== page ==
The Celtic Engineer is a weekly newsletter produced by Celtic Engineering Solutions. We hope you enjoy it. If you have any suggestions for topics, would like to give feedback or want your email added to the distribution list please send an email to [email protected]
The Zener Effect
An American physicist, Clarence Melvin Zener, described how electrical insulators breakdown (1934). His work went on to aid Bell Labs in the development of the first Zener Diode. A Zener diode has a stable reverse breakdown voltage over a large range of currents. The phenomena responsible for this behavior is called quantum tunneling.
Quantum tunneling refers to a situation where a particle tunnels through a barrier that is could not get passed using classical or Newtonian mechanics. Often this is explained using the Heisenberg uncertainty principle and the wave/particle nature of matter.
Caution! Avalanche danger
For Zener diodes below 5.6V the main effect is quantum tunneling as described above, but above 5.6 V the main effect is due to avalanche breakdown. In a semiconductor, an electron that is bound to an atom can become free due to a thermal fluctuations and then it is subject to acceleration by an electric field. Normally the electron is swept across the PN junction where it recombines with a hole (atom needing an electron). However, under large electric fields, the electron may accelerate to high enough speeds to knock other electrons free. These free electrons repeat the cycle, hence the term avalanche.
A reverse-biased diode is said to be stable (with respect to temperature) when its voltage to current ratio does not change with changes in temperature. In silicon diodes below 5.6V the temperature coefficient is negative. That is the current will decrease with increases in temperature. However, above 5.6 V, where the avalanche phenomenon dominates, the diode has a positive temperature coefficient. That is, the current will increase with increases in temperature. At 5.6V the two effects occur in roughly the same proportions and they cancel each other out.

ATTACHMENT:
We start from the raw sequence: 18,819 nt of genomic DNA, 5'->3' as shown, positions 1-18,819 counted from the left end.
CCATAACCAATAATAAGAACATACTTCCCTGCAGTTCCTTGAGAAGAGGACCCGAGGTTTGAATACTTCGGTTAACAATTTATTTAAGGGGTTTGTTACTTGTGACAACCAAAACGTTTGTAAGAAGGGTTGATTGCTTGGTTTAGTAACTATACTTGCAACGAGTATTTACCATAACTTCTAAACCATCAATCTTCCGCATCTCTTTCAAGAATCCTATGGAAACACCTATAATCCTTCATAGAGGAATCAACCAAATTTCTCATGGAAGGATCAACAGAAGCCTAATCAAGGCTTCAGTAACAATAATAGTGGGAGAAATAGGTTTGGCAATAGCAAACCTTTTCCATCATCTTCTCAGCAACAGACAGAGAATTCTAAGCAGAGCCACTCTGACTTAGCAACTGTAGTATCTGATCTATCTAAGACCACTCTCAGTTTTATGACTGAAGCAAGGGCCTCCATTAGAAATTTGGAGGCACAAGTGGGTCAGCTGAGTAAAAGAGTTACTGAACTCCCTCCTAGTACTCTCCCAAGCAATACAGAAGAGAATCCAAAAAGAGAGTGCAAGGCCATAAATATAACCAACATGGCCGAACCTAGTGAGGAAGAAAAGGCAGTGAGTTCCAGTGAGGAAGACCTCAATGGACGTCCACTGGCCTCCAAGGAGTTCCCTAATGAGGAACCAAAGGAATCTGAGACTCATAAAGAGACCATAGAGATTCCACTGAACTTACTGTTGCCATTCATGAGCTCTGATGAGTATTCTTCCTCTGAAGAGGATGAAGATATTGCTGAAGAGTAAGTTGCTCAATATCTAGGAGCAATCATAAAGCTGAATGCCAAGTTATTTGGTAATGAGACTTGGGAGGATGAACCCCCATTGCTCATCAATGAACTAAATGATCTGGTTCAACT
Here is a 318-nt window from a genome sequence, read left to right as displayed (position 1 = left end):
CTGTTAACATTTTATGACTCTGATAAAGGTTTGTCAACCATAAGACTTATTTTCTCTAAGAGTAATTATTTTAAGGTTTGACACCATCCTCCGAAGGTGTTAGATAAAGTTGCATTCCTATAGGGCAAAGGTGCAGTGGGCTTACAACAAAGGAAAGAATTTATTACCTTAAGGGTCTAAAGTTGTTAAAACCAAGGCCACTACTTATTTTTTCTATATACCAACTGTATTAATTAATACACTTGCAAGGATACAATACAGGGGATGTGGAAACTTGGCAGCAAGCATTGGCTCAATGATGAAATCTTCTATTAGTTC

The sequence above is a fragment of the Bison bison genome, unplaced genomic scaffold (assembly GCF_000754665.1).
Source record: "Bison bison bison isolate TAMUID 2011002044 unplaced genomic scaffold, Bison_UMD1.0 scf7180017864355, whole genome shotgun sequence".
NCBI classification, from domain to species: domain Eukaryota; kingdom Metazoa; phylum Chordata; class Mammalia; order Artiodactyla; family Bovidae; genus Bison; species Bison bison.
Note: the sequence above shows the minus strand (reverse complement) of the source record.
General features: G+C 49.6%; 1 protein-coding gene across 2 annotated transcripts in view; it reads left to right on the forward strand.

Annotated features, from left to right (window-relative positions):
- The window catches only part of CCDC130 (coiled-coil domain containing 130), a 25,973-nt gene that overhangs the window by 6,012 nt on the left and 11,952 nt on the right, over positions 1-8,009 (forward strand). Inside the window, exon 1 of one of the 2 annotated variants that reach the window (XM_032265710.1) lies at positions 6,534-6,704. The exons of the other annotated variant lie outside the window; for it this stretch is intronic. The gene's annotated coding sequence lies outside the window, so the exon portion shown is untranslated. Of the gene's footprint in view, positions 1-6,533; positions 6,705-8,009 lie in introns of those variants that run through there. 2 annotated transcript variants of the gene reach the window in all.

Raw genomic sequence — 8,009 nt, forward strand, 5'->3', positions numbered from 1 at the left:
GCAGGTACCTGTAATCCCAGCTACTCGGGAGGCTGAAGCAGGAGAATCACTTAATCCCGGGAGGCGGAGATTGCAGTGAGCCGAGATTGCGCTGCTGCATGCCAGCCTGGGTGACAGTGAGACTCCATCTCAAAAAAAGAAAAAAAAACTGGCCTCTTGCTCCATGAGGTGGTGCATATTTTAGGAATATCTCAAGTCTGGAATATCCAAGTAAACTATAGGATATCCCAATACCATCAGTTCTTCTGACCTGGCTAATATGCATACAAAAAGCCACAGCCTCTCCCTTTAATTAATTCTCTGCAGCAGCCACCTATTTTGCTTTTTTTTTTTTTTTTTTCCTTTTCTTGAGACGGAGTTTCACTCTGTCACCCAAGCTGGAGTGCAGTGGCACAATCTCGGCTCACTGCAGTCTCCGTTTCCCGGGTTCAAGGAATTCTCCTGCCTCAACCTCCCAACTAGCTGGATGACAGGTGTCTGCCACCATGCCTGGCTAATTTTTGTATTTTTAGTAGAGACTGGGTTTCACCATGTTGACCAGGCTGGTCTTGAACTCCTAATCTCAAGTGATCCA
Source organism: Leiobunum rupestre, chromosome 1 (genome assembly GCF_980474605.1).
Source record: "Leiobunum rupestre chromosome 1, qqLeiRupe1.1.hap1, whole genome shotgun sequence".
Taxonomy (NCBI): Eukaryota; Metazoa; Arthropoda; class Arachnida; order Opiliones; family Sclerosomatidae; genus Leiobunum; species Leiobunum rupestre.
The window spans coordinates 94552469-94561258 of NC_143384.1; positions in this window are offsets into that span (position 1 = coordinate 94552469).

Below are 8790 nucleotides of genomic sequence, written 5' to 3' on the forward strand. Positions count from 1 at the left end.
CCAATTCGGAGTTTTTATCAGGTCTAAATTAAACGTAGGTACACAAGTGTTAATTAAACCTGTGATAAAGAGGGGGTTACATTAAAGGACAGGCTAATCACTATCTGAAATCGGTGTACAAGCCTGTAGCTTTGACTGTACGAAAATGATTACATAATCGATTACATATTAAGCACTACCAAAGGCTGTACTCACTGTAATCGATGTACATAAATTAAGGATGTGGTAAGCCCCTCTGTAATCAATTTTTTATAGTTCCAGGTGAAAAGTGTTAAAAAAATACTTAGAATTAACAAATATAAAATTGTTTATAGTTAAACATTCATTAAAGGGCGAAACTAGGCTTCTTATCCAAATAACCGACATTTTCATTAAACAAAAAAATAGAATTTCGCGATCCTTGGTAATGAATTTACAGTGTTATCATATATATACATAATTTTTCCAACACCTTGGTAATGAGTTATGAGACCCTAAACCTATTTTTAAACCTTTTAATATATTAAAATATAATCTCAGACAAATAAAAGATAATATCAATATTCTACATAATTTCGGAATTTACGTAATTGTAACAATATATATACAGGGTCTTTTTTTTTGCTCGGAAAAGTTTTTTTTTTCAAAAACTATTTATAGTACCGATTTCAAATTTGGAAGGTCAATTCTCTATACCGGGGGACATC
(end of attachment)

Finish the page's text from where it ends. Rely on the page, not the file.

You might think that Zener diodes are yesterday’s technology. There are far more accurate voltage references today. And yet they continue to dominate the shunt regulator market. The buried Zener diode reference provides a high-performance level and is adequate for many applications. Zener diodes are also used as surge protectors to limit voltage spikes. They can be used to lower or shift a voltage. Another use is as a waveform clipper. This both reshapes the waveform and protects the power supply from voltage spikes (positive and negative spikes).
Sometimes Random is good
One of the more interesting uses of a Zener diode is as a random number generator. More specifically, the avalanche effect causes random spikes in the voltage of the Zener around its operating point. These spikes can be converted into a digital signal and used to represent a number of any bit length.
This newsletter is sponsored by Celtic Engineering Solutions LLC, a design engineering firm based out of West Jordan, Utah, which can be found on the web at: www.celticengineeringsolutions.com. You can find the newsletter on the company blog, LinkedIn or by subscribing. Send your emails to The Celtic Engineer at: [email protected]